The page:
While exploring and challenging long-held notions of feminine beauty, Mickalene Thomas uses rhinestones, acrylic, and enamel to create stupendously textured paintings. Sometimes she pairs these paintings with video installations that juxtapose Blaxploitation film imagery with that of classic Western European portraiture.
Thomas’s influences range from historical figures such as Henri Matisse and Jean-Auguste-Dominique Ingres to contemporary artists such as Carrie Mae Weems and Kara Walker. She also looks to 1970s Blaxploitation films and music legends such as Eartha Kitt, Bessie Smith, Sharon Jones, and Billie Holiday
The world of advertising—and all the sociopolitical implications it has regarding race, gender, and class—provide the launching pad for Hank Willis Thomas’s bold photographs. Sometimes his works include autobiographical information, as in Priceless #1, which riffs off the famous MasterCard slogan (“There are some things money can’t buy. For everything else, there’s MasterCard.”), yet depicts the funeral of his murdered cousin, Songha Willis.
Various characters from Henry Taylor’s Los Angeles surroundings often inhabit his vivid paintings. Taylor has incorporated the likenesses of family members, as well as neighborhood friends, in his works. While attending the California Institute of the Arts, Taylor worked as a psychiatric technician at the Camarillo State Hospital. There he sketched various patients.
Jeff Sonhouse concentrates on themes of black masculinity in his striking paintings that often find his subjects donning menacing, multipatterned masks and vivid, dandy-like suits. At times focusing on iconic or controversial figures, Sonhouse has created portraits of Colin Powell, Michael Jackson, and Diddy. In 2008 Sonhouse broke with his practice of depicting only men with his exhibition Pawnography, which included a portrait of former U.S. Secretary of State Condoleezza Rice.
Many found objects, from old fabrics and discarded picture frames to sneakers and T-shirts make up much of Baltimore-native Shinique Smith’s intriguing art. She sometimes incorporates street graffiti and Japanese calligraphy in works that both comment on public consumption and serve as personal reflections. Such is the case with her captivating 2007 sculpture a bull, a rose, a tempest, which she has described as part of a “big requiem.” The work incorporates memorabilia of deceased artists, including a T-shirt featuring the late rapper Tupac Shakur, who entered the Baltimore School of the Arts the year she left.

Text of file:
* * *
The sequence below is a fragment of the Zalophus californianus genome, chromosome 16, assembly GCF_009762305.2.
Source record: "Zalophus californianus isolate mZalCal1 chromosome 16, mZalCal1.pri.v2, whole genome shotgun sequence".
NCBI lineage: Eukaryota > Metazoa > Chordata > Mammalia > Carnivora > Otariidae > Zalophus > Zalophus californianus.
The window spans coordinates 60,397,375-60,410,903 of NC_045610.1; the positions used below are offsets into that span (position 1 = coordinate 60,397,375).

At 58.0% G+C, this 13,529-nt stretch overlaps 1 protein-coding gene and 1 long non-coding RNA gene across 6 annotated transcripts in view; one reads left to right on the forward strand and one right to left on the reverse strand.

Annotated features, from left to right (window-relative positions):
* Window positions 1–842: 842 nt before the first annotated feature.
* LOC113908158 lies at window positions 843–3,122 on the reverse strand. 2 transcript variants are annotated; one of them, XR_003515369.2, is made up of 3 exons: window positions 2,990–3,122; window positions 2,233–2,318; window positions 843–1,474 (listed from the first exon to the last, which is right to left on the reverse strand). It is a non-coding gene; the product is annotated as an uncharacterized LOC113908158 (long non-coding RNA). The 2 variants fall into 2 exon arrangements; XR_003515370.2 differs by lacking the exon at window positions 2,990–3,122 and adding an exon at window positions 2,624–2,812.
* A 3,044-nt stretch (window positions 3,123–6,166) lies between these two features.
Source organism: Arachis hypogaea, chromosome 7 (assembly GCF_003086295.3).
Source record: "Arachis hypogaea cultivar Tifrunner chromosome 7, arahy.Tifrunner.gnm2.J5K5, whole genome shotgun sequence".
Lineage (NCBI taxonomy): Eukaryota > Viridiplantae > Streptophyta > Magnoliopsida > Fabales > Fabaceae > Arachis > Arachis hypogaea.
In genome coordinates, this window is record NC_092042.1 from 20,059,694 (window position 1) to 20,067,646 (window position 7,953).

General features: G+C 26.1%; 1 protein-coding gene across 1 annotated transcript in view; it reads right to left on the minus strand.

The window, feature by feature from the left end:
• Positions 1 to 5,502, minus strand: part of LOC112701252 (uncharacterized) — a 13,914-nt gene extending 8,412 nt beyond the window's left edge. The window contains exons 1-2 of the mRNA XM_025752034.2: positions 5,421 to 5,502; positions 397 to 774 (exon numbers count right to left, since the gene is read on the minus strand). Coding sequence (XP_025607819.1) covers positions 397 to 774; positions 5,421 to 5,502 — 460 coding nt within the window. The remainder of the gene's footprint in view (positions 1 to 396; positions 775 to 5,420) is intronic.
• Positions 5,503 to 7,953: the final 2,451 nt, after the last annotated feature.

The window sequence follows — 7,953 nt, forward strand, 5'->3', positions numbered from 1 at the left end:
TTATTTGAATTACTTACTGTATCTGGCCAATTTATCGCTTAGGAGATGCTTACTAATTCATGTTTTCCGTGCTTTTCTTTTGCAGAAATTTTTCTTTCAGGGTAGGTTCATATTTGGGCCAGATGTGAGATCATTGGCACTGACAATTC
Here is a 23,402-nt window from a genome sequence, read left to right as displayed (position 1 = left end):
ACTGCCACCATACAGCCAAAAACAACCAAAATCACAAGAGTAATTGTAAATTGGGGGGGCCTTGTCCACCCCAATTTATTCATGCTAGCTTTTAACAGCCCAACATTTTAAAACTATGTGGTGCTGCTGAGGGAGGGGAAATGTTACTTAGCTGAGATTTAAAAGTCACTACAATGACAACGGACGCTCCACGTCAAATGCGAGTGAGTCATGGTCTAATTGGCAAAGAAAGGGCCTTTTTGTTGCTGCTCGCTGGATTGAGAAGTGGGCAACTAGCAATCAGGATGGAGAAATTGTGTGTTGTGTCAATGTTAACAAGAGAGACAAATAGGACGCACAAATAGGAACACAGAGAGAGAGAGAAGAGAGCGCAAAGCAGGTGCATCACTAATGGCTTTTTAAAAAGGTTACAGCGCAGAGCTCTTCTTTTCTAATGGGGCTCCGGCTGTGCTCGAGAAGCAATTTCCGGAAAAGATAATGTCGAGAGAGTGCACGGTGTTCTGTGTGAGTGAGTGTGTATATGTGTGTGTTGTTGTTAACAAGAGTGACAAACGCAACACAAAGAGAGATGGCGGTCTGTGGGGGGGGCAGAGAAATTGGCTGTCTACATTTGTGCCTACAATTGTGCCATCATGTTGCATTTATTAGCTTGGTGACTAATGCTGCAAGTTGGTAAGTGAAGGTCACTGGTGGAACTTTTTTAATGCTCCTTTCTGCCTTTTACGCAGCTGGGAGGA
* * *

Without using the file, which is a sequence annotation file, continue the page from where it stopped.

Throughout much of the 1980s and 1990s, Lorna Simpson’s seductive photography and paintings concentrated on themes of race, gender, and sexuality. She would often pair strategically cropped images of women’s body parts alongside enigmatic text. In January 2011 Simpson offered a very different kind of photo-based work, in the exhibition Gathered at the Brooklyn Museum, presenting re-creations of vintage photographs alongside the originals, exploring the interplay between fact and fiction, identity and history.
In addition to creating dazzling photographs and gripping sculptures, Xaviera Simmons also makes critically acclaimed installations. These often investigate music, particularly cherished LP artwork. In 2006 she created How to Break Your Own Heart, stapling classic jazz album covers on the walls of New York City’s Art in General gallery, where she frequently deejays. “I constructed this installation as a site of sensorial intervention in a heavily trafficked landscape,” she explained to the New York Foundation for the Arts. “My intentions were also to create a space that was immediately educational to the passerby, a space that engages as well as surprises.” Simmons reprised the concept the following year at Houston’s Contemporary Art Museum with the installation, Electric Relaxation: Digital Good Times, which included R&B and hip-hop album covers, along with archival video footage.
Gary Simmons is best known for his eerie “erasure” drawings. He illustrates figures and iconic objects with white chalk and then smears them. This technique gives them a haunting, sometimes nightmarish allure as he addresses themes surrounding race, class, and personal history.